By Mahesh Jaising
Business and investor communities around the world are buzzing with all sorts of crypto-discussions triggered by developments in blockchain technology. In a very short period of time, the virtual digital assets (VDAs) space has evolved from just cryptocurrencies to tokens, stablecoins, non-fungible tokens (NFT), and a digital representation of everything along with derivatives of each. Each day, blockchain technology witnesses more business models coming up around it and more use-cases, inspiring innovative forms of fund-raising and investment classification, facilitating new payment methods, verifying digital identities, and enabling new types of commerce. As these digital assets’ use-cases grow in number and transaction volumes leapfrog, the guidance on their tax treatment is yet to cover the ground.
The legal framework on VDAs is still in a formative stage. One of the key challenges for the administration is that VDAs bypass the existing, long-established financial system of intermediaries and carry challenges in terms of traceability due to their decentralised nature. The anonymous nature of the assets and related transactions is creating a blind spot for the tax authorities. The Indian government took the first step towards bringing in clarity on taxation of VDAs such as cryptocurrencies and NFTs from a direct tax perspective by recognising them as a new asset class and including them in the tax framework.
Experts have raised concerns on the mechanism to implement the legislation as they believe that one can surpass the levy on crypto-income by trading in decentralised exchanges. In simple terms, decentralised exchanges are a protocol by which VDA-holders can anonymously trade VDA directly with the users instead of using a centralised financial intermediary. Tax authorities are struggling to come to grips with this dynamic nature of VDAs. This makes it difficult for the authorities to understand as to how VDAs could be included in the traditional definitions and concepts of taxes, particularly for the application of the Goods and Services Tax (GST).
One of the key aspects to be identified from a GST perspective is the classification of VDAs into goods or services. As far as cryptocurrencies are concerned, the Indian GST law does not recognise them to be either money or securities. There is also a school of thought that such assets are nothing but actionable claims as they inherit underlying rights and properties and, therefore, are outside the ambit of GST. If one looks at prevalent international practices, some jurisdictions have started to recognise cryptocurrency as equivalent to fiat currency or have exempted transactions in cryptocurrency for the purposes of VAT/GST. At present, GST is applicable on the service provided by crypto-exchanges, but the taxation of transactions in cryptocurrencies remains elusive. The tax authorities have also acknowledged that there is more than one aspect of cryptocurrency that requires detailed examination from a GST perspective. It is understood that the Central Board of Indirect Taxes and Customs is in the process of examining these aspects and there will be some finality in due course.
NFTs are tokens that are used to represent ownership of unique items. NFTs are mostly rare collectibles, or interesting art, music, video and in-game products or similar digital content that can be bought and sold on the NFT marketplace, and the original creator of an NFT sometimes may earn royalty for each resale. The categorisation for NFTs and whether NFT transactions ought to be classified as a supply of goods or services given their intangible nature and character, is still up in the air. NFT marketplaces are also uninformed of the GST implications on NFT transactions and are left in the crosshairs of tax jurisdictions and divergent interpretations.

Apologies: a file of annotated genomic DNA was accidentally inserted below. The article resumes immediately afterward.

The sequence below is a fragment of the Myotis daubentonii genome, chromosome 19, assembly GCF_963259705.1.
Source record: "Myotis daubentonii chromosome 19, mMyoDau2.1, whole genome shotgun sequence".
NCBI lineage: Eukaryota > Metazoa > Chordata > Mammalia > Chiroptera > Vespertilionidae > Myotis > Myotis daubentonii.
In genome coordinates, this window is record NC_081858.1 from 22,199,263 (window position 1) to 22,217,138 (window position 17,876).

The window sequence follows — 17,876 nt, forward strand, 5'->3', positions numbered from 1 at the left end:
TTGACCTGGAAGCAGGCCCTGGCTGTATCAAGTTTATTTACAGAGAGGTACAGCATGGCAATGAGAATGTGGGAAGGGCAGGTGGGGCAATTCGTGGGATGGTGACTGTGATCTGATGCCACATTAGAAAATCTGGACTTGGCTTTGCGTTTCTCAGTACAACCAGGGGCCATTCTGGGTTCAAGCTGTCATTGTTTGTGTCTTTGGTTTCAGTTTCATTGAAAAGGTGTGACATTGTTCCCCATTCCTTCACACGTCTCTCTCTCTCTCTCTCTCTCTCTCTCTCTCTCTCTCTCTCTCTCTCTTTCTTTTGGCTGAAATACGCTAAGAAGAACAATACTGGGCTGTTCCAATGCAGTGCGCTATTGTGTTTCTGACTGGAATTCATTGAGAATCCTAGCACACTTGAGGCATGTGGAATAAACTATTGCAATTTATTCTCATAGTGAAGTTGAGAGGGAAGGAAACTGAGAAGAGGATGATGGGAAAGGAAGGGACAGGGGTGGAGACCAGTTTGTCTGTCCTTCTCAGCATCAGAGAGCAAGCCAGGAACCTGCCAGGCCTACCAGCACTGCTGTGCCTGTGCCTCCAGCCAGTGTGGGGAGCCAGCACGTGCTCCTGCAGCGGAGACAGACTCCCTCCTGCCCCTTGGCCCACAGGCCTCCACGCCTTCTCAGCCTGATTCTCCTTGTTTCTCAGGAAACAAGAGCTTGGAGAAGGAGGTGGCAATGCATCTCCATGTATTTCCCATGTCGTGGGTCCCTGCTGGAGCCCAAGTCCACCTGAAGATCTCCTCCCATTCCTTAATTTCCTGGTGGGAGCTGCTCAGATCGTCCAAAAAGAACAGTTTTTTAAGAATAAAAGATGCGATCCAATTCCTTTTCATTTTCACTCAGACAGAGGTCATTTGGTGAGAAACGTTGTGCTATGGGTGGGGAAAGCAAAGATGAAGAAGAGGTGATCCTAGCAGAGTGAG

Each kind of token has its own nuances. While security tokens give ownership rights, voting rights and similar rights in the business to the holders of such tokens, utility tokens represent right to receive future goods/services from business. In order for such tokens to be regarded as security under the Indian GST regime, the same has to be covered under the Securities Control (Regulation) Act, 1956.
Another critical challenge is that in a typical VDA transaction, the parties may be identified based on a digital wallet rather than a physical address. Given the anonymity of the buyer, seller and the underlying assets, it becomes equally challenging to determine if the VDA transaction would qualify as a domestic (inter-/intra-state) or a cross-border transaction (export/import). Another area of consideration for GST treatment and valuation of supplies are the swap transactions, that is, barter where one VDA is swapped for another VDA. For instance, NFTs are generally transacted (i.e., bought and sold) against cryptocurrency.
Blockchain-based and other innovative technologies are converging and playing a big part in a new world known as the Metaverse, which gives rise to new tax challenges on the jurisdiction entitled to tax the commercial transactions in the virtual world.
The details surrounding each digital asset greatly impacts what that asset represents under various regulatory frameworks, especially tax. While the terminology in this space is increasingly misused and overgeneralised, it is important to think uniquely and evaluate about each asset type and its relevant tax treatment. It would be worth it to take a pause and acknowledge that the tax treatment of these new-age digital assets may not be the same as that of traditional financial instruments. It is also important to remember that all digital assets are not created equal, and specifics can have a significant impact on its tax treatment. Policy makers need to be cognisant of the fact that the tax treatment should be coherent with the industry needs and broader regulatory framework.
The author is Partner, Deloitte India